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  • Writer's pictureJessica Kaminski

Partnering with Parents in a Hybrid School Setting

Over the past few years, we have seen an evolution of the way education serves our students in the United States. Parents now have several options for the way their child can learn each day. One of the growing movements since Covid is the hybrid school.

A hybrid school is a setting that meets less than 5 days a week. Teachers partner with parents to complete some learning in person at a facility or online while the remaining learning happens at home with a parent. There are a variety of hybrid schools that include public, charter and religious affiliated programs.

Many families are choosing hybrid models as an alternative to merely homeschooling their children. Hybrid models provide students with a regular class that can allow for collaborative projects and problem-solving. Many models also take much of the decision-making challenges from parents by providing materials and even lesson plans. This can be a dream for many families as they choose the best math curriculum and strategies for their students. In a hybrid model, curriculum and manipulatives can be provided and support is there to help parents along.

However, hybrid models come with their own set of challenges, particularly when parents find themselves teaching math in a manner different from what they experienced during their own education. Let's take a moment to explore these challenges and discuss some troubleshooting tips including a FREEBIE:

  • Varied Parent Involvement: Depending on the type of hybrid model, parents may be required to have an active role in their child's mathematical studies. They may need guidance on how to best support their child's math learning at home. Teachers will need to provide parents with resources, clear instructions, and a curriculum overview.

  • Relearning Math Content: Many parents may not have learned math using the same methods and techniques chosen in the math curriculum, especially if it's a Singapore style curriculum. The shift towards more hands-on and conceptual approaches can be daunting for parents who are more accustomed to traditional, procedural methods. Learning to teach math in a way they never learned themselves can be a significant hurdle.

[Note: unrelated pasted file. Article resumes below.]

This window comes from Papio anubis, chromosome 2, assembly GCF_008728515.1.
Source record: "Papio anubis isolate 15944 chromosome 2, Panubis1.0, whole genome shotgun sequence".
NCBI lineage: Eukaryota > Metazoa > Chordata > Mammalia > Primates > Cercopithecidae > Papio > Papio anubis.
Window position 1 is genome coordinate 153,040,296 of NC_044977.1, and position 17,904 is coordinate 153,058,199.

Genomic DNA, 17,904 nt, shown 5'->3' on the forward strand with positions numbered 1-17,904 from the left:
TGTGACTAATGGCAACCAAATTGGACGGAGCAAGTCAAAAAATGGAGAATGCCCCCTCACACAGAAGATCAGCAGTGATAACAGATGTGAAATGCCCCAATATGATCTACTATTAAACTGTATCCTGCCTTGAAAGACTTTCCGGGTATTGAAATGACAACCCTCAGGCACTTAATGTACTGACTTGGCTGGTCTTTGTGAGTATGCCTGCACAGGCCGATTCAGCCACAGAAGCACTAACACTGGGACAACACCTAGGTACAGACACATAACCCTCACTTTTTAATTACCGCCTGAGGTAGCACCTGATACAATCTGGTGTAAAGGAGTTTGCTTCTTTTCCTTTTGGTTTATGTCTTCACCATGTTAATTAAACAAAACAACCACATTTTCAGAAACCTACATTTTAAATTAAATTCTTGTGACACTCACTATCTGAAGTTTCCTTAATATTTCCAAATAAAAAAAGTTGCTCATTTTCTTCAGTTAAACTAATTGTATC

• Parent and Student Math Anxiety: Let's face it- not everyone likes math...yet! Some parents may have their own math anxiety stemming from negative experiences with math during their own education. This anxiety can show up in the day-to-day math work at home, especially if it's a new topic or new to parents.

  • Balancing Multiple Students: Many families educate more than one child in a household. Parents may need to juggle multiple teaching styles as each child has their own unique learning needs. It can be challenging to cater to these diverse preferences and find a balance that works for everyone.

The challenges parents face when teaching a math curriculum that they didn't personally experience can be significant. However, hybrid school models can partner with parents as educators by acknowledging these difficulties and actively addressing them. Hybrid schools and teachers play a pivotal role in supporting parents through the transition between class instruction and home instruction by providing resources, clear communication, and guidance to ensure that every child receives a well-rounded math education, regardless of their parents' previous experiences.